Development details emerge for downtown sites

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Zoning Change Application Site, 516 and 520 Vine Avenue, Knoxville, August 2022

516 and 520 Vine Avenue

After a period of semi-calm, several points of interest for downtown development have emerged. Some details implied announced developments while others hinted at possible future developments. Taken together, the three included here seek to continue changing the face of the city, though the pace of that change may slow down for now.

First, a parcel at 516 and 520 Vine Avenue, currently owned by a subsidiary of LawlerWood, was before Knoxville/Knox County Planning yesterday with a rezoning application. Rezoning from DK-G to DK-B would allow, among other things, “structures that are only multi-family residences that do not have a ground floor retail or office.” The application has been approved and will now be before city council in September.

Aerial view of rezoning application site, 516 and 520 Vine Avenue, Knoxville, August 2022

Although specific plans have not emerged, there are indications that the planned project may have been delayed or temporarily suspended. The rezoning application had been delayed at the request of the applicants. Additionally, after being given an eviction deadline, the current commercial tenants at the address have been offered and accepted a new lease until next May.

At the earliest, it looks like that would be the start date for any new development on the site. If built at a considerable height, the new project would be highly visible on the city skyline, given its position on the hill at the northern end of the city center.

Newly Sold Property in Summit Hill and Central

Corner parking at Summit Hill and Central (130 South Central Street)

I’ll be honest and say that this parking lot has been on my radar for years as a potential site for development that would expand the old town and be about to reconnect it to what I call ‘downtown’. Although I don’t know the history of the place, I guess it’s likely that the buildings there were demolished with the construction of Summit Hill. Maybe someone can add a link on the story?

The land was recently owned by Leigh Burch and its sale to the Ephant Group was completed this week. The acquisition was managed by Oliver Smith IV and Will Sims of Liver Smith Realty and Development. I understand that the plans for the site include multi-family housing, although I don’t know the specifics. Obviously this is a place where one would hope for commercial space along Central and Willow.

Newly Sold Property in Summit Hill and Central
Map of parcels sold at the corner of Summit Hill and Central
1st Creek at rear of newly sold property in Summit Hill and Central

The site is more complicated than it seems at first sight. The lot is not rectangular in shape, due to First Creek crossing at an angle at the back of the lot. Given environmental protections that require any new structure to be away from waterways, the size of any potential construction on the site is necessarily small.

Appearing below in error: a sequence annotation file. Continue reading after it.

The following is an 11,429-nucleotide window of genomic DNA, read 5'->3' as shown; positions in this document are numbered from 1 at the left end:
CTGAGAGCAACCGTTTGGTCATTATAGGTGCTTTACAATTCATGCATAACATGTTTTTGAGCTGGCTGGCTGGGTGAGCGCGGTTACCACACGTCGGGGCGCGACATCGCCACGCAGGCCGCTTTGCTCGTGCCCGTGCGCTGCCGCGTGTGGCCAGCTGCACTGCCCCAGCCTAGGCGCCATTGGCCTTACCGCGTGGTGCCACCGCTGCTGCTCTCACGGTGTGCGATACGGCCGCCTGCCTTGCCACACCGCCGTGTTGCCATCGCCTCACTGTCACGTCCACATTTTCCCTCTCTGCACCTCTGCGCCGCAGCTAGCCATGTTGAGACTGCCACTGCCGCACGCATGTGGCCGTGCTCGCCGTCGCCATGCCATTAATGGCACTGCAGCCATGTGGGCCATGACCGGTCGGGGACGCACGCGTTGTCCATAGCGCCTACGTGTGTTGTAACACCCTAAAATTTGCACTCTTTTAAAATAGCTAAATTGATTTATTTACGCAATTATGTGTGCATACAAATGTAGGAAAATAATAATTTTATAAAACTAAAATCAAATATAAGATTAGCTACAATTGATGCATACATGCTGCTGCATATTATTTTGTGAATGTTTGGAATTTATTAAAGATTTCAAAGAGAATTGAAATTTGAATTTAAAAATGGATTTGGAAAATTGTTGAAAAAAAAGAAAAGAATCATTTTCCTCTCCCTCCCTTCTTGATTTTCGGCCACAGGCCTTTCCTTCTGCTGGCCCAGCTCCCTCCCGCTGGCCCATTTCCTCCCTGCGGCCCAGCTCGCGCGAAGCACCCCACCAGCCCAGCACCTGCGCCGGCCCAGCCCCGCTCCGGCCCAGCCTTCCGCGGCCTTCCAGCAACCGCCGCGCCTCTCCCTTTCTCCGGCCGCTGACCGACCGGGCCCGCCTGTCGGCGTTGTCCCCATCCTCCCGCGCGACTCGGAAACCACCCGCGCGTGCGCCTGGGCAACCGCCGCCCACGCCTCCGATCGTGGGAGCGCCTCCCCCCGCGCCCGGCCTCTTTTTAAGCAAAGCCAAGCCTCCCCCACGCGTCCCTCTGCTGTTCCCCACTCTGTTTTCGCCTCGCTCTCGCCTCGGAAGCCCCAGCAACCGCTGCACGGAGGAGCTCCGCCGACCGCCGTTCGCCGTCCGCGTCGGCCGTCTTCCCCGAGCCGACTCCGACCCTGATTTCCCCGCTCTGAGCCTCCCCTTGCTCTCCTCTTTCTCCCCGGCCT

I spoke to Leigh Burch who said he thought the buyer had a great plan for the site and more importantly he would probably move forward with those plans faster than Mr Burch could have done with his. He said the offer came at the right time and he is happy the property is heading towards potentially faster development.

Future site of Capitol Lofts, Vine Avenue, Knoxville, May 2021

Capitol Lofts (on Vine Avenue)

While talking to Leigh Burch, I took the opportunity to ask about the status of the Capitol Lofts project. Announced here in June 2021, the 130-unit development was due to begin construction in March this year. The delay led to speculation over its future, but Mr Burch said the project was simply on hold.

Future site of Capitol Lofts, Vine Avenue, Knoxville, May 2021
Capitol Lofts Preliminary Rendering

The delay comes as costs have skyrocketed (it says the ballpark is facing the same issues) and it also anticipates new supply chain issues due to recent massive COVID lockdowns in China, where a number many of the initial problems have begun. He said they were within two weeks of signing all loan contracts and hiring contractors and sub-contractors when cost estimates increased by about 30% in nine months from $25 million to $32 million. This made the project unfeasible at the original estimated prices.

He said the volatility makes it nearly impossible to make deals with all the different parties. He noted that even though construction costs have now started to fall, interest rates are rising, which also has an impact on costs. “It’s a good project, but we’re waiting for things to settle down and trying to buy some time.”

So, like other projects, it happens, but it will come in time.

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